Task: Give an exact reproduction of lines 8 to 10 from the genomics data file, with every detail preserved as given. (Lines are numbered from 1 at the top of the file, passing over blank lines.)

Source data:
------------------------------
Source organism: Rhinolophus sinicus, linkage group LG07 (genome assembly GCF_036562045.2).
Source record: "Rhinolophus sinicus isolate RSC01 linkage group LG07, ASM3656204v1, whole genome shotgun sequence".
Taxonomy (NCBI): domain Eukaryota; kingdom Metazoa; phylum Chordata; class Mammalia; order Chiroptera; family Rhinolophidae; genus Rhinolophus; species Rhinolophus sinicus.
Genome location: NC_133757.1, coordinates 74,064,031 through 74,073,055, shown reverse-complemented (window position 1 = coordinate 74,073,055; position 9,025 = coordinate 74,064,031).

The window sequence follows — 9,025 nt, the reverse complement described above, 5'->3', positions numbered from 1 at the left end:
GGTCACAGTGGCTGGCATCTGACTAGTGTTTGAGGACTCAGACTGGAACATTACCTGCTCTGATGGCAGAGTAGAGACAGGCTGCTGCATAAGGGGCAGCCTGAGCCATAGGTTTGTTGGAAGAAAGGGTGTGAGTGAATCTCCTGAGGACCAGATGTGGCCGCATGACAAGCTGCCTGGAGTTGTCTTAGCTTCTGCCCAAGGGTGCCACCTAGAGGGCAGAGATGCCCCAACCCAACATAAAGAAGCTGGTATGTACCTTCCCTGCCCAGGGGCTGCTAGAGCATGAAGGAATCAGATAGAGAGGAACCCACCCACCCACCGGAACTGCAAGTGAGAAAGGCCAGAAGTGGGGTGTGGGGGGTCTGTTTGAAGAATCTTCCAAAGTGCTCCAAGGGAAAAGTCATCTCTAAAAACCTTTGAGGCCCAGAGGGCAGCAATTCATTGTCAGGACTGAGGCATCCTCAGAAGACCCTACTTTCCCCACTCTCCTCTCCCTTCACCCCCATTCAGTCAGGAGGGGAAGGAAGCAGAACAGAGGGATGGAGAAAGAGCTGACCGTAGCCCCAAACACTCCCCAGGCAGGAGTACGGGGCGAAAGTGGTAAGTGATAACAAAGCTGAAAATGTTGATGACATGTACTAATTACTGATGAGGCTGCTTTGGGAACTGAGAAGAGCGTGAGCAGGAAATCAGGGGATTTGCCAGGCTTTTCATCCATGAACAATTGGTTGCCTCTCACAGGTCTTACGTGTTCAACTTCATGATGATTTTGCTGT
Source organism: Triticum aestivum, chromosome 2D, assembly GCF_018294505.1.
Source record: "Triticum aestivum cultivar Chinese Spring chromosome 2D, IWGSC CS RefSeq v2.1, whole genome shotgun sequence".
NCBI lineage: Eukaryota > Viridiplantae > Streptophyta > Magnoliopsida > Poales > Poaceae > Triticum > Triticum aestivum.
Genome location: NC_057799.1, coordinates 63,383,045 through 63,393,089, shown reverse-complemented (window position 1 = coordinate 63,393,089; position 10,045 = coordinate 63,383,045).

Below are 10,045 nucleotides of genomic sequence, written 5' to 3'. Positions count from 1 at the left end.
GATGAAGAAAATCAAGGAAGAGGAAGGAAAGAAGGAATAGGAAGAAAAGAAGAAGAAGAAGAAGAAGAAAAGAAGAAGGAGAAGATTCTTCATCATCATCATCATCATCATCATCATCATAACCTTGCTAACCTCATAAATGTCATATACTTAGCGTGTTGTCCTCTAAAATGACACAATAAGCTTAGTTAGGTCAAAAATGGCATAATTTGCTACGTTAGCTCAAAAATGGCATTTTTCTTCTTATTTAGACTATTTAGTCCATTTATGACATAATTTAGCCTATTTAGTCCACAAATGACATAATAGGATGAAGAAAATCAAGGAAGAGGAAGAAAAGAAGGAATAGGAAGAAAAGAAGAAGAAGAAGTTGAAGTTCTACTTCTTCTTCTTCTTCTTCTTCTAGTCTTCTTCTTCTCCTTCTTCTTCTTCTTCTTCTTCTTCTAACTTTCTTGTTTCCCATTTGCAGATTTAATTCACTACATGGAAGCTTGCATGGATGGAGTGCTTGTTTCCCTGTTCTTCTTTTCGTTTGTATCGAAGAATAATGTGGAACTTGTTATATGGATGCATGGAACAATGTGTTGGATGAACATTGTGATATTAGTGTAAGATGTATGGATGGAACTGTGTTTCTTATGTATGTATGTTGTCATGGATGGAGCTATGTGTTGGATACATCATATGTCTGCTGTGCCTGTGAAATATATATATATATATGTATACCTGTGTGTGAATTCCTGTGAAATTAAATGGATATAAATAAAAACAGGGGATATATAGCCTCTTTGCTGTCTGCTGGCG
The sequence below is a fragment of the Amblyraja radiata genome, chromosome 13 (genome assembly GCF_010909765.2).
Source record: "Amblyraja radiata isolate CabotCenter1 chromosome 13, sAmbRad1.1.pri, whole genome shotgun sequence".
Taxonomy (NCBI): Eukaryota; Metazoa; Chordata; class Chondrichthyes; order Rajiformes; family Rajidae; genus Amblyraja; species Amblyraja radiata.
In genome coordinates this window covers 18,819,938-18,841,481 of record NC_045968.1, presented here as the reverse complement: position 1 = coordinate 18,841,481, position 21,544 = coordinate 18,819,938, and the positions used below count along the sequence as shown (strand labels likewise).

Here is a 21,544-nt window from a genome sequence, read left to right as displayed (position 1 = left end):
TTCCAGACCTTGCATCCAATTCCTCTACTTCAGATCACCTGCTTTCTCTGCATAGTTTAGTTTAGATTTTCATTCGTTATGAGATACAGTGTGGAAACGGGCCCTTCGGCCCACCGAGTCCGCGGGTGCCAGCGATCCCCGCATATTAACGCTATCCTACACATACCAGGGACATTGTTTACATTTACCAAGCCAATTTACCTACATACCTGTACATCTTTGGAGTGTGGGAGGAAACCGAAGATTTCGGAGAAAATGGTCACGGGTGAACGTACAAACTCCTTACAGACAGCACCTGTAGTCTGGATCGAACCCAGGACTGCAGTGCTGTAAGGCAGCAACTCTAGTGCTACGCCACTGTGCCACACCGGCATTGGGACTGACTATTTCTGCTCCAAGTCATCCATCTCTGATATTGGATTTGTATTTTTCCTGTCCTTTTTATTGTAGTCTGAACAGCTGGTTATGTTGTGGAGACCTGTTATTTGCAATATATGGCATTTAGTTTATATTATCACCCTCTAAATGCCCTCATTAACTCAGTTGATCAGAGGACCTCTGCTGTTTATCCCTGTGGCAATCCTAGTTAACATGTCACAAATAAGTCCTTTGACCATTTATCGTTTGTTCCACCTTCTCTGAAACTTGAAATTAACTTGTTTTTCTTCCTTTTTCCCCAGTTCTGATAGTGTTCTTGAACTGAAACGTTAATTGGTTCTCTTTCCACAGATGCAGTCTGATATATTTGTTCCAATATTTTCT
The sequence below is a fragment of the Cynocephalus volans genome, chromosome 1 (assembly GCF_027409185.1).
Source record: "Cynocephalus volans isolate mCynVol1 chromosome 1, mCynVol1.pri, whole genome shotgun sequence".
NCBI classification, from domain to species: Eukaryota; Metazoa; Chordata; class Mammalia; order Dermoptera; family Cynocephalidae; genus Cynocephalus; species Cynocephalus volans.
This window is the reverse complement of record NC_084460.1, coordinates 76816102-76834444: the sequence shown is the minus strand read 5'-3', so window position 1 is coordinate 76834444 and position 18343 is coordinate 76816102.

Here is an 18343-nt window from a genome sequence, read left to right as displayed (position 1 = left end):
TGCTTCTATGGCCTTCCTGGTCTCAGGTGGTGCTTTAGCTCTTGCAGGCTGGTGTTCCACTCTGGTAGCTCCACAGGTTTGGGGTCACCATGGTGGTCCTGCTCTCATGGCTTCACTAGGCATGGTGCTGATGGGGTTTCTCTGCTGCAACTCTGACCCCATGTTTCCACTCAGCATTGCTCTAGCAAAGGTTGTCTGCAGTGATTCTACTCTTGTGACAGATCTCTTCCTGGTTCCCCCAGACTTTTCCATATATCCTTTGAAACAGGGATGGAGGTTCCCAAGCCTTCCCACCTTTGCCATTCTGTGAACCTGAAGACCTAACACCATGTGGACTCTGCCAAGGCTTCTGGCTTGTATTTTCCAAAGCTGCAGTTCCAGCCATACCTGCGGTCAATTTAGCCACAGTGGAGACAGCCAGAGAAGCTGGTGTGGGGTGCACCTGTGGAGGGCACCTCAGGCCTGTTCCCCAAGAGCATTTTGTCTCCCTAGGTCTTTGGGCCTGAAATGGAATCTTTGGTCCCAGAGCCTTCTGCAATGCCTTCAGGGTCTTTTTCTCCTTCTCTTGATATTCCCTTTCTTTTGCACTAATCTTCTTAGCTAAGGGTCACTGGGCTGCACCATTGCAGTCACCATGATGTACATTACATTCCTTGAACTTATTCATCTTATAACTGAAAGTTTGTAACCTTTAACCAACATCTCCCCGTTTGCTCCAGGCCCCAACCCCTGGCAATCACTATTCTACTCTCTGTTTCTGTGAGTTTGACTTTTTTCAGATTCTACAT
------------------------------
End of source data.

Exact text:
Source record: "Triticum aestivum cultivar Chinese Spring chromosome 2D, IWGSC CS RefSeq v2.1, whole genome shotgun sequence".
NCBI lineage: Eukaryota > Viridiplantae > Streptophyta > Magnoliopsida > Poales > Poaceae > Triticum > Triticum aestivum.
Genome location: NC_057799.1, coordinates 63,383,045 through 63,393,089, shown reverse-complemented (window position 1 = coordinate 63,393,089; position 10,045 = coordinate 63,383,045).